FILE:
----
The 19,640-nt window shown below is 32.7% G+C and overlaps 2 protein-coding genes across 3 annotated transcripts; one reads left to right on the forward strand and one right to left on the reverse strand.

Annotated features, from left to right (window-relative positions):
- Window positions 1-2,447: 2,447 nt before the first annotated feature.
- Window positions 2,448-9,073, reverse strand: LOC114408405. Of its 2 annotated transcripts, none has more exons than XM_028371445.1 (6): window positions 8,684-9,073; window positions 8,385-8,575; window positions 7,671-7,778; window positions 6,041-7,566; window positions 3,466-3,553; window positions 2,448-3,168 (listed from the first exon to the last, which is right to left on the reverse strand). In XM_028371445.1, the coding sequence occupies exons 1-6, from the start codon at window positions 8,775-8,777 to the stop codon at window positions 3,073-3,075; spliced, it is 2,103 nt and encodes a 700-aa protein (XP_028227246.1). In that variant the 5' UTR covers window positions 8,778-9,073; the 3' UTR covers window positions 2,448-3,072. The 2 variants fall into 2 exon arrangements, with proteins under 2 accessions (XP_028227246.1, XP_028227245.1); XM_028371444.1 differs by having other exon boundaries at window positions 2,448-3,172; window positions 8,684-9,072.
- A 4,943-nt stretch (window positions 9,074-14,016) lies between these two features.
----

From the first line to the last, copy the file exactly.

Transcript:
The 19,640-nt window shown below is 32.7% G+C and overlaps 2 protein-coding genes across 3 annotated transcripts; one reads left to right on the forward strand and one right to left on the reverse strand.

Annotated features, from left to right (window-relative positions):
- Window positions 1-2,447: 2,447 nt before the first annotated feature.
- Window positions 2,448-9,073, reverse strand: LOC114408405. Of its 2 annotated transcripts, none has more exons than XM_028371445.1 (6): window positions 8,684-9,073; window positions 8,385-8,575; window positions 7,671-7,778; window positions 6,041-7,566; window positions 3,466-3,553; window positions 2,448-3,168 (listed from the first exon to the last, which is right to left on the reverse strand). In XM_028371445.1, the coding sequence occupies exons 1-6, from the start codon at window positions 8,775-8,777 to the stop codon at window positions 3,073-3,075; spliced, it is 2,103 nt and encodes a 700-aa protein (XP_028227246.1). In that variant the 5' UTR covers window positions 8,778-9,073; the 3' UTR covers window positions 2,448-3,072. The 2 variants fall into 2 exon arrangements, with proteins under 2 accessions (XP_028227246.1, XP_028227245.1); XM_028371444.1 differs by having other exon boundaries at window positions 2,448-3,172; window positions 8,684-9,072.
- A 4,943-nt stretch (window positions 9,074-14,016) lies between these two features.